Monday, May 3, 2010

Honor Your Parents

Parents are great.

Think about everything they do for you. They feed you. They give you a place to live. They buy you clothes. They give you a family and love. They put up with you when you are grumpy or angry. They take care of you when you are sick. They are there for you when you need them.

They do so much for you.

But they also make you do things. They make you eat vegetables. They make you finish breakfast. They make you eat fish. They make you take out the garbage. They make you walk the dog. They don’t let you eat candy whenever you want. They make you do your homework. They make you go to bed on time. They make you kiss Aunt Betty.


Why do they make you do so much stuff? Is it payback? Like, eating vegetables is worth a new pair of pants. Doing homework pays for family and love. Going to bed is rent for your room.

No. That is silly. (If it were true, kissing Aunt Betty would be worth a lot more.)

The real reason is that your parents love you. They give you everything. They don’t expect anything in return. They are happy when you are happy. And some of the things they make you do are good for you, or will help you, or are important lessons to learn.

But it is hard to see that.

It is hard to remember that your mother loves you when she forces you to clean up your room, or make your bed, or take out the garbage, or do your homework. It is hard to remember that your father wants what is best for you when he won’t let you stay up late, or eat cake for dinner, or build a big fire in the backyard.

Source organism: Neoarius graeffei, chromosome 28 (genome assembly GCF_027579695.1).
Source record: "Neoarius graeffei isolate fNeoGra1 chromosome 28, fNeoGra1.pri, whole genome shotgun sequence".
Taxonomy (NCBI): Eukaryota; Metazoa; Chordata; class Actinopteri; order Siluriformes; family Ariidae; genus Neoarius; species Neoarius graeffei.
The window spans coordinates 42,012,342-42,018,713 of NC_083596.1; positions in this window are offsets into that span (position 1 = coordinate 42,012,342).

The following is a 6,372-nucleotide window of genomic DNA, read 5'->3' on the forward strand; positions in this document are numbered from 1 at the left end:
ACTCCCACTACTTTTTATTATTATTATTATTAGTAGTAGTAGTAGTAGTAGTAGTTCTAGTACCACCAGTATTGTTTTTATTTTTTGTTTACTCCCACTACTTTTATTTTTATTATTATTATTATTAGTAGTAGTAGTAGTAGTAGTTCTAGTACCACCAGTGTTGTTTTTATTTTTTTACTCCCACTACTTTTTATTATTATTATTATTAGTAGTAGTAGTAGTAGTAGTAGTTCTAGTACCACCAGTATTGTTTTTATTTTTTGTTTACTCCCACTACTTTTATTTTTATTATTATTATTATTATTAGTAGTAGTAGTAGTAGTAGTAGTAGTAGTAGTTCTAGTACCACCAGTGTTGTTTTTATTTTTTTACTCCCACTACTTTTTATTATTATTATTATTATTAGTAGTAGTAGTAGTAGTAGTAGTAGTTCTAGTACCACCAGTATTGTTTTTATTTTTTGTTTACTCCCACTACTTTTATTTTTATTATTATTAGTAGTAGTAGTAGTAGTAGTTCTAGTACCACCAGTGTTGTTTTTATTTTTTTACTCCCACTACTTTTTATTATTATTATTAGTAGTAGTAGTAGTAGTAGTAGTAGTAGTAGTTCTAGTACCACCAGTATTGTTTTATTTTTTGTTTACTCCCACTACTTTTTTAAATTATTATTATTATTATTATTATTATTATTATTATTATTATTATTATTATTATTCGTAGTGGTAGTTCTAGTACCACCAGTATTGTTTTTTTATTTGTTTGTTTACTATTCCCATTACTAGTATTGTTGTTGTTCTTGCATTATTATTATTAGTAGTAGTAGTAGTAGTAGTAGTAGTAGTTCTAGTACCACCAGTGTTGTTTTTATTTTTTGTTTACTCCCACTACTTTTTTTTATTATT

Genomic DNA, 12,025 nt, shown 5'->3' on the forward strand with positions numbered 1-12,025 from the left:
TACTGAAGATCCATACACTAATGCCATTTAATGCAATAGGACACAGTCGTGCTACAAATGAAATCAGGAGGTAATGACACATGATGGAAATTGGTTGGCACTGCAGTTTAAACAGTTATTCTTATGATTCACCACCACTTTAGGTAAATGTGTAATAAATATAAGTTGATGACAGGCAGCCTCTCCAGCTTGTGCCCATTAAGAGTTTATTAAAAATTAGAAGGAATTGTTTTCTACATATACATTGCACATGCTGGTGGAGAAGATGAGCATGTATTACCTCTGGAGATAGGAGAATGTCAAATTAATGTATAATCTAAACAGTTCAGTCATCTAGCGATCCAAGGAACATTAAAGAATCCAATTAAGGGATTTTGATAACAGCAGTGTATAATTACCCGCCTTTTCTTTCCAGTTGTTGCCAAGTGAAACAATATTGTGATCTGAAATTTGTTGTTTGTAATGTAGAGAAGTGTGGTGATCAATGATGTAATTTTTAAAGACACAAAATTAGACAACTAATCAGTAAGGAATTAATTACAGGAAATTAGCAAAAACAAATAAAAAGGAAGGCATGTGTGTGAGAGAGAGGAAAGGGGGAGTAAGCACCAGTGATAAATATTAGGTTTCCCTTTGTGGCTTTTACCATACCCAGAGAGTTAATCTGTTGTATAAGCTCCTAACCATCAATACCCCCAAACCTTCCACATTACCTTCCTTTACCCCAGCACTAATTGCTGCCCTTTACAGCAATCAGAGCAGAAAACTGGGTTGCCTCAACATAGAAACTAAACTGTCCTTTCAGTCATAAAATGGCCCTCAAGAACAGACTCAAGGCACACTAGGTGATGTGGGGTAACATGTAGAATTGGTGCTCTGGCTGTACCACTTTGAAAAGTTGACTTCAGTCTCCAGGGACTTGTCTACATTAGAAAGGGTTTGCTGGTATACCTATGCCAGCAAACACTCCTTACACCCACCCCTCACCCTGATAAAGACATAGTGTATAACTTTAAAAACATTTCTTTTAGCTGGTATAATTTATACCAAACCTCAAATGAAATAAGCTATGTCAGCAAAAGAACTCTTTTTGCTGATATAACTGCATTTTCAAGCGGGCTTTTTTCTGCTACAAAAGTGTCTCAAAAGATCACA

So the Torah tells you to honor your parents. It wants you to respect them. And it wants you to appreciate all they do for you.

What are you supposed to do? How do you honor your parents?

Listen to what they say. Don’t call them by their first names – call them mom and dad, or Abba and Ima, or Mommy and Tatty, or ma and pa, or whatever they like. Don’t argue with them.

Do little things, too. Stand up when they walk in the room. Don’t sit in their chairs.

And it works.

By honoring and respecting your parents you come to appreciate them. You think, “Why am I doing this?” And you realize, “It is because my parents are great. They do so much for me. I bet it is because they love me.”

And it is a mitzvah to do that. Honor your parents. Appreciate what they do for you. Know how much they love you.

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